Chris Cornell unplugs grunge at the Jube
It’s official: Generation X has entered middle age.
No better proof could be found than the fact that one of its rock ‘n’ roll heroes was playing the Jubilee Auditorium on Saturday night. The Jube! Where Engelbert Humperdinck played.
It turned out to be the perfect venue for Chris Cornell, the 52-year-old former frontman of Soundgarden – performing unplugged and (mainly) alone. A bit of a surprise, but it went over like gangbusters. There was no band, no drummer, just his cello player (Bryan Gibson) only about half the time.
“I’ve moved up to this nice fucking place,” he told the sold out crowd at the concert hall, making comic hash of such an unlikely situation. Gotta maintain one’s rock ‘n’ roll reputation, after all.
What followed was a grueling marathon of classic grunge-era songcraft – from Temple of the Dog to Soundgarden hits to Cornell’s prodigious solo material, including from his new album Higher Truth. He killed on almost all of it with little but voice and acoustic guitar. Cornell managed to turn 2,500 former grunge rockers into fans of the singer-songwriter genre. Who knew?
Take a page from Elton John. It takes a lot of skill – not to mention balls – to strip down one’s songs completely down to their bare bones, warts, moles and all, and perform them naked, metaphorically, in front of a crowd who’s used to said songs a certain way. It’s the true test of a good tune, and the musician behind it. Cornell, like his peer the late Kurt Cobain, is one of these stealth guitarists not necessarily famous for his guitar chops, but nonetheless a master of effortless self-accompaniment. Even with his distinctively unusual chord changes, these are songs you could sing around a campfire – even Black Hole Sun. The cello was a nice touch in that one.
Voice-wise, Cornell is one of the best “classic” rock singers to emerge from the Seattle music scene in the early 1990s – classic as in able to wail like Robert Plant and yarl like Eddie Vedder. Cornell was straining for high notes in the first few songs, especially the demanding Can’t Change Me, but he was up to full power before too long. By Fell on Black Days, he was wailing and yarling in fine form.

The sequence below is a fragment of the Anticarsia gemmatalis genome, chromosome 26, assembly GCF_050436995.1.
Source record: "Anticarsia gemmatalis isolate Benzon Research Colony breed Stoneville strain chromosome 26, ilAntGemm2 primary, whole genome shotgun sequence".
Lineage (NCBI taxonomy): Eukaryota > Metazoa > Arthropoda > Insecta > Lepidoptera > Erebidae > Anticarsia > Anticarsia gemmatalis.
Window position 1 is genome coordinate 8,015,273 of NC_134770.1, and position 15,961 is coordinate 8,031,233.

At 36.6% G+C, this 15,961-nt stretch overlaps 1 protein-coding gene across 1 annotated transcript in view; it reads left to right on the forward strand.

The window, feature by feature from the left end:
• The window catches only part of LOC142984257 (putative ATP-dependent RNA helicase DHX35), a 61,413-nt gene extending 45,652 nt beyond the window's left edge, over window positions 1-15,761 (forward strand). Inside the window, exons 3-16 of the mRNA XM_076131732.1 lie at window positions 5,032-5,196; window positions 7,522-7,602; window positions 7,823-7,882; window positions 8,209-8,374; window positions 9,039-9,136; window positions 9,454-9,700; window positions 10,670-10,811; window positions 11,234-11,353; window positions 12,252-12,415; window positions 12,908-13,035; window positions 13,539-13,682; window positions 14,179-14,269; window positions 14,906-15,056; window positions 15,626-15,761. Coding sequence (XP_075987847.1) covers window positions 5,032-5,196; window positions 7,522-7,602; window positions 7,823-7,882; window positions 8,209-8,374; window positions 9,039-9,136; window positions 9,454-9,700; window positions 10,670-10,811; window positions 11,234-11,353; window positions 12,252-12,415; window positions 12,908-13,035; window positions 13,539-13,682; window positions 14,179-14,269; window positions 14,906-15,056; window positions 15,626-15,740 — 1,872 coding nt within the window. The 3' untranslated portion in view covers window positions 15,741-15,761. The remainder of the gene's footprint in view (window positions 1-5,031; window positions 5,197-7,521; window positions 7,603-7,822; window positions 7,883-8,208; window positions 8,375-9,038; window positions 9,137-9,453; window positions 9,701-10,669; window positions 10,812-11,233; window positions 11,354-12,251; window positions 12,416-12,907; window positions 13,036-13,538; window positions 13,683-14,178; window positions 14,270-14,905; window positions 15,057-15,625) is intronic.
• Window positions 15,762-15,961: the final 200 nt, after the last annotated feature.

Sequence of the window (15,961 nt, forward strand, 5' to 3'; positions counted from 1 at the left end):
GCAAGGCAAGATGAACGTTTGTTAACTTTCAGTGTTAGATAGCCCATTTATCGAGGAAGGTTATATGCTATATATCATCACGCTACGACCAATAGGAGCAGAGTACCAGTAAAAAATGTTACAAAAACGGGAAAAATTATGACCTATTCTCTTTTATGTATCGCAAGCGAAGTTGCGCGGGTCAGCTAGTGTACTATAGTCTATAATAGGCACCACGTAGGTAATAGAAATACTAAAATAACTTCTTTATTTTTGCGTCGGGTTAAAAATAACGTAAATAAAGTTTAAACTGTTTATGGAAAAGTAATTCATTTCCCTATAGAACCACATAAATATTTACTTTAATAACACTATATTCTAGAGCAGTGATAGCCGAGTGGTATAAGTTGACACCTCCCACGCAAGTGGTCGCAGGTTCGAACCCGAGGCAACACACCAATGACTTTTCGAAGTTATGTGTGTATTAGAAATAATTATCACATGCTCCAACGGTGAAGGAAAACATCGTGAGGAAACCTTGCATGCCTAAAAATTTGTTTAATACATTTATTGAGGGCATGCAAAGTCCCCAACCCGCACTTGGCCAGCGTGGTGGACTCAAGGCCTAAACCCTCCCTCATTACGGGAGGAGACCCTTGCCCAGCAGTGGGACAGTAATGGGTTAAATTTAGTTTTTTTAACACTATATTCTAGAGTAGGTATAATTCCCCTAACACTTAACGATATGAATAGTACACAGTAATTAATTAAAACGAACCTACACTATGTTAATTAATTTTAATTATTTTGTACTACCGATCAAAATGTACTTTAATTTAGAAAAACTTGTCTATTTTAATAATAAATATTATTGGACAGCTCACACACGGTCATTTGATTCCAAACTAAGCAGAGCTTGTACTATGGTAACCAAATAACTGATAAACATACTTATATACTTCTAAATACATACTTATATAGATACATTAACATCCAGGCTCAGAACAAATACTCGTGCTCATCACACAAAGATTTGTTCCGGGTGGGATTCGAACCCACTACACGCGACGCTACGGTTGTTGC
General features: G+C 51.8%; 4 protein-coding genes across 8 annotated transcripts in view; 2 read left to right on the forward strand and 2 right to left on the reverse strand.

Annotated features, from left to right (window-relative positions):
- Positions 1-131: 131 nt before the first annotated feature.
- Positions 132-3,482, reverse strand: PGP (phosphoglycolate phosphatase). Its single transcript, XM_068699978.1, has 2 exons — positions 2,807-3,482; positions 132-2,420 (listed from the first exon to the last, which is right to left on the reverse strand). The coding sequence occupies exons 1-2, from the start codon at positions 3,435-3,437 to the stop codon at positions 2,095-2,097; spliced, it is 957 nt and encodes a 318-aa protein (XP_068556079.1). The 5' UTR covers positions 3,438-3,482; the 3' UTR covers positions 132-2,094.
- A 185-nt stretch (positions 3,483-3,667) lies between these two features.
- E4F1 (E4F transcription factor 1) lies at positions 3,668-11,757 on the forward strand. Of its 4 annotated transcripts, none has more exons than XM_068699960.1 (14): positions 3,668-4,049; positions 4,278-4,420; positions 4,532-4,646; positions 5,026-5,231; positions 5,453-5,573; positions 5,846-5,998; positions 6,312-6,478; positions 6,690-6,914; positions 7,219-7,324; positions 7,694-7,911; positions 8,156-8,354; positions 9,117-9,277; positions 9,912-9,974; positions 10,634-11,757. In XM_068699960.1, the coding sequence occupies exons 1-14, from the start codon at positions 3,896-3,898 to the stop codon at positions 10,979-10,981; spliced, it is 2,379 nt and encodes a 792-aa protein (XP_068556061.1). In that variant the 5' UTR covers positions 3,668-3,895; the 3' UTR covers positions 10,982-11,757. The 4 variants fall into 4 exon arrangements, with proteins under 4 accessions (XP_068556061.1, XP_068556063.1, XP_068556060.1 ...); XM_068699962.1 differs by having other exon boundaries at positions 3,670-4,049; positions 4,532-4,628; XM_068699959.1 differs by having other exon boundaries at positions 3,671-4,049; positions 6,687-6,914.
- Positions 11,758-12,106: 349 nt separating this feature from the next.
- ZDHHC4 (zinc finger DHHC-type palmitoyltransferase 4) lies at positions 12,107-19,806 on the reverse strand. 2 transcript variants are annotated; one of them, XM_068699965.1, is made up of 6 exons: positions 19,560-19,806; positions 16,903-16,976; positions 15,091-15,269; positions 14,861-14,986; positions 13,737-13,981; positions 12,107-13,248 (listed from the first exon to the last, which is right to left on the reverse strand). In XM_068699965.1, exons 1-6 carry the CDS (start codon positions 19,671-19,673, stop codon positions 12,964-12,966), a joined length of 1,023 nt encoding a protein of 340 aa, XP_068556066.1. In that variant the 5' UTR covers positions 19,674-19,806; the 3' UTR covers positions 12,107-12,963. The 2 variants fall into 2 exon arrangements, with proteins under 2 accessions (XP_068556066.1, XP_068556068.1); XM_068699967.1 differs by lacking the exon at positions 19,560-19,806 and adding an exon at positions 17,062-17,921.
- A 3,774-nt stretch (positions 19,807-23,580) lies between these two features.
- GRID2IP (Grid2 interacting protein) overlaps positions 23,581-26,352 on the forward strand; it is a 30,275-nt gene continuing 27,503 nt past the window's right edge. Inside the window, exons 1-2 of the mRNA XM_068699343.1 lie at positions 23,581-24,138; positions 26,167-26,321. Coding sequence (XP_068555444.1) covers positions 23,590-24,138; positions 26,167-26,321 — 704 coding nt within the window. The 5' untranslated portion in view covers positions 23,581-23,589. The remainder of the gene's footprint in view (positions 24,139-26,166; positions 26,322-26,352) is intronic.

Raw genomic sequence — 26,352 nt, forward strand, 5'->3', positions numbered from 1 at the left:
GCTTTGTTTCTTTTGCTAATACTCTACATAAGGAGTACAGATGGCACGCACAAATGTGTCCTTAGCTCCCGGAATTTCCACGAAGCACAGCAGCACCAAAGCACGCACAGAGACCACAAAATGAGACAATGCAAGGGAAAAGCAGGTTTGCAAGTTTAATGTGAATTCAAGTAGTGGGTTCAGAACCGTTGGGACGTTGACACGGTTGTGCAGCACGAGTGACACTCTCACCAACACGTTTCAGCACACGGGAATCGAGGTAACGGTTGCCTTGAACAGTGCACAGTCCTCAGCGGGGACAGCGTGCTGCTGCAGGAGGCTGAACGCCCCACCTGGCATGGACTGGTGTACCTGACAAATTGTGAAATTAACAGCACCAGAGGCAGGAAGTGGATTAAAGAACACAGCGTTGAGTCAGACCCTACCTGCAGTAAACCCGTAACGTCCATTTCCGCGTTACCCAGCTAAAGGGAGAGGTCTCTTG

There was a confounding, conflicting feeling with this show. That you were in the presence of a true God of Rock, one of these people who isn’t famous by accident, but in the decision to go unplugged for two solid hours, there came a certain “sameness” to the proceedings. It was a marathon.
He broke it up with playful covers. He caused chills with Prince’s Nothing Compares 2U. Cornell did Bob Dylan’s The Times They Are A-Changin’ – complete with the dreaded harmonica harness – and mangled the lyrics into “The times the are a-changin’ back,” while referencing the current political climate in America. Later he played the chords to U2’s One and sang the lyrics to Metallica’s more depressing song also called One, after noting that Harry Nilsson’s song called One is the most depressing One song of all. Cornell, among other gifts, is obviously a studied music fan.
Finally came a Beatles cover – A Day In the Life – which proved to be a stark reminder that many of the best rock songs of the early 1990s from Soundgarden and other notable Seattle bands have lasted this long for a reason. You can play these grunge rock hits on acoustic guitar next to Beatles songs and they’ll fit right in.
If the choice of opening act reflects the headliner, Chris Cornell is a genius. An artist named Fantastic Negrito is one to watch. He sang with astounding power, control and a vocal range that must be at least four octaves, and came off like an old-fashioned preacherman brimming with inspiration and good advice. Like this: “Take that bullshit and turn it to good shit!”